8F S - r f ....... .... (3.16)
Equation (3.16) is similar to the conventional CAPM which applies to an asset holding no initial positions. That is, the introduction of index futures market does not change the basic structure of capital asset pricing under conditions of uncertainty. Hereafter, eq (3.16) is referred as Like-CAPM model. COV(r, ')/ VAR(r) is the risk level of the index
s F s
futures relative to the spot index equivalent portfolio. The covariance term, cov( , ZF), is the key element for the risk premium of the index futures contract. This should come as no surprise, since the index futures contracts do include dividend risk. Furthermore, due to no investment in the index futures at the beginning, we have no intercept term. However, if we take margin into account, we should have the full CAPM. This is to say that the margin is treated as the performance bond.










Now, let us examine the conventional hedging strategy: regress the index futures price change on the spot index change to yield the hedge ratio subject to a holding period as the price change duration. After dividing eq (3.15) by I(t), we arrive at eq (3.17).

asF
RF s F- rf)
S

(F rf) (3.17)
H s f
With a position of long the spot index-equivalent portfolio and short the index futures at time t, using 1/aH as the hedge ratio, we would have the risk-free rate of return.

In the next section, we intend to demonstrate a comparative statics analysis of this model, to explain who are going to short or long.



Comparative Statics Analysis

The comparative statics of security risk premium in a mean-variance

context has received rigorous treatment in the literature.4 Including the index futures market, the comparative statics analysis of market equilibrium is not examined since the equilibrium price of index futures not yet throughly understood. We are interested in the factors affecting the optimal number of index futures contract. In this section, the types of comparative statics changes considered include the spot index futures price change, spot price change, the interest rate change, the expected dividend yield change, the expected basis change and the relative risk aversion measurement change. Statements thus are made concerning the expected effect on the demand of assets of an increase in these factors.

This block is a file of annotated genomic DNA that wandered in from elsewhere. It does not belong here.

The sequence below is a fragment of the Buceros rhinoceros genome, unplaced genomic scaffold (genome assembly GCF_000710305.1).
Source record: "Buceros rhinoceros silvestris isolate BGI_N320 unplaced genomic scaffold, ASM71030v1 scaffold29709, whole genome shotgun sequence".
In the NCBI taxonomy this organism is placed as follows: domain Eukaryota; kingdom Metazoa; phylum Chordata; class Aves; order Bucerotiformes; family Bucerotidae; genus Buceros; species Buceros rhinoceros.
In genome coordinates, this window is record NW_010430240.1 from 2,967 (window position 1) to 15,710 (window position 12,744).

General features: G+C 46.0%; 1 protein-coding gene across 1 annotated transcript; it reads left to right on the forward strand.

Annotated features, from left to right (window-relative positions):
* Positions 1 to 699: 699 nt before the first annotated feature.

To facilitate a comparative statics analysis, we need to develop the optimal units of index futures and index-equivalent portfolio held by the investors.
aGi
Dividing eq(3.6) and eq(3.7) by , together with the budget constraint, aai

we have the optimal set as eq (3.18).

X si + Xfi asF = i/2 [I(T) + D - I(t) exp(rf)]

X si* asF + Xfi aF2 Ti/2 [F(T,T) - F(t,T)]

i e f i - Xsi s(t) ............ (3.18)


Rearranging, we find the optimal holdings to be eq (3.19)

* [(T) + D- l(t) erf] .F - [F(T,T) - F(t,T)] asF

si Z


, [F(T,T) - F(t,T)] a 2 - [Y(T) + - I(t) exp(rf)] asF


.fi


* erf~ * ()( 9
b i = e f (W - X s t . . . . . . . . . . . . . . .

where Z : 2/Ai (02s2F - a sF2)

These are functions of index functions price, spot index price,

interest rate, dividend payout, degree of risk aversion, etc. Then we do some partital derivatives to examine factors which might affect the optimal hold units of index futures.

For risk adverse investors (which we assume), the risk-aversion

measure, ni, is positive. Therefore, Z, defined as 2(a s2 aF2 _ asF2)/ni, is positive also. Thus, we have the following results, eq (3.20) to eq(3.26).

s < 0 .... (3.20)

DF(t,T) z










ax i I' Xfi la rf

aXfi

as(t)
ax -( aXfi aD

aXf l aF(T,T) axfi ani


(t) exp (rf) 0sF
>0
z

exp( rf)sF > 0

z


IsF
Z


<0


..... (3.21)



..... (3.22)



..... (3.23)


2
S >0
z


[F(T,T) - F(t,T)]aS2 - [j1(T) +D - I(t)exp(rf)] asF


0 if numberator = 0
< <

2
= 2 >0
- s
ni


....... (3.25)



....... (3.26)


A model of demand or supply for the index futures and indexequivalent portfolio in equilibruim stage is shown as eq (3.19). These results are based on previous closed-form, pertaining to some restricted assumptions. Here, the optimal number of units of the index futures is derived first, assumed to be net long if positive. Equation (3.20) shows the law of demand in the index futures. The higher the index futures price is, the less one goes long the index futures. The index futures is a normal goods. The impact of the interest rate on the number of units of the index futures is shown in eq(3.21). The higher the interest rate is, the more the long position in the index futures would be. This result means that the index futures contract tends to be a free good if the interest


aF(t,T) asD










rate is very high. Furthermore, equation (3.22) demonstrates the relationship between holding the index-equivalent portfolio being long the index futures. The higher the spot index is, the more to long the index futures would be. So, these two financial products are substitute goods. Equation (3.23) shows the impact of dividend payout on the number of units to long index futures. If the expected dividend increases, the demand to long the index futures decreases. In equation (3.24), it is shown that expected maturity futures price affects the number of units to long the index futures. The higher the expected maturity futures price (or the expected profit to long the index futures) is, the more to long the index futures would be, other factors being constant.

According to the budget constraint and eq (3.25), individual

initial wealth affects the investment decision through the combined effect of the degree of the risk-aversion, the expected price and the variance of the index futures price, and the covariance of indexequivalent portfolio price and index futures price. With regard to the performance bond, the performance bond holding is not influenced by the expectation of the index futures contract. It might suggest that bond holding is a supplementary good of the index futures market. In addition, the initial wealth does not directly affect the holding of these assets.